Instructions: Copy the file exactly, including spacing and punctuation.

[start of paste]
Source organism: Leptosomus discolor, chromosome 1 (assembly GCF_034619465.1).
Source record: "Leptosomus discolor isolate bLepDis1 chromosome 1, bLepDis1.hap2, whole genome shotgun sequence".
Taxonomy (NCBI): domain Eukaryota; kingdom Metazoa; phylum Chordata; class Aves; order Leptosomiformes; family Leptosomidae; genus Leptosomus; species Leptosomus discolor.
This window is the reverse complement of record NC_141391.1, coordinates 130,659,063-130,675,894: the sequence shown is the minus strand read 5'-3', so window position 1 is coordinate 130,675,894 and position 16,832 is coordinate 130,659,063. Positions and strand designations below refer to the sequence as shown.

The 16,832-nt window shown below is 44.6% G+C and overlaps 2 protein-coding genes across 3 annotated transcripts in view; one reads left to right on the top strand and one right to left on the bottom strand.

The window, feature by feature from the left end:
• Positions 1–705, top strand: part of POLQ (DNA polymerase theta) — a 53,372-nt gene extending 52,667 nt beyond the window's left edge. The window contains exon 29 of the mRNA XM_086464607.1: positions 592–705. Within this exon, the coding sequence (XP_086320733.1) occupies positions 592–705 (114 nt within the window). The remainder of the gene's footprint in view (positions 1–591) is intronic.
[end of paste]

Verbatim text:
Source organism: Leptosomus discolor, chromosome 1 (assembly GCF_034619465.1).
Source record: "Leptosomus discolor isolate bLepDis1 chromosome 1, bLepDis1.hap2, whole genome shotgun sequence".
Taxonomy (NCBI): domain Eukaryota; kingdom Metazoa; phylum Chordata; class Aves; order Leptosomiformes; family Leptosomidae; genus Leptosomus; species Leptosomus discolor.
This window is the reverse complement of record NC_141391.1, coordinates 130,659,063-130,675,894: the sequence shown is the minus strand read 5'-3', so window position 1 is coordinate 130,675,894 and position 16,832 is coordinate 130,659,063. Positions and strand designations below refer to the sequence as shown.

The 16,832-nt window shown below is 44.6% G+C and overlaps 2 protein-coding genes across 3 annotated transcripts in view; one reads left to right on the top strand and one right to left on the bottom strand.

The window, feature by feature from the left end:
• Positions 1–705, top strand: part of POLQ (DNA polymerase theta) — a 53,372-nt gene extending 52,667 nt beyond the window's left edge. The window contains exon 29 of the mRNA XM_086464607.1: positions 592–705. Within this exon, the coding sequence (XP_086320733.1) occupies positions 592–705 (114 nt within the window). The remainder of the gene's footprint in view (positions 1–591) is intronic.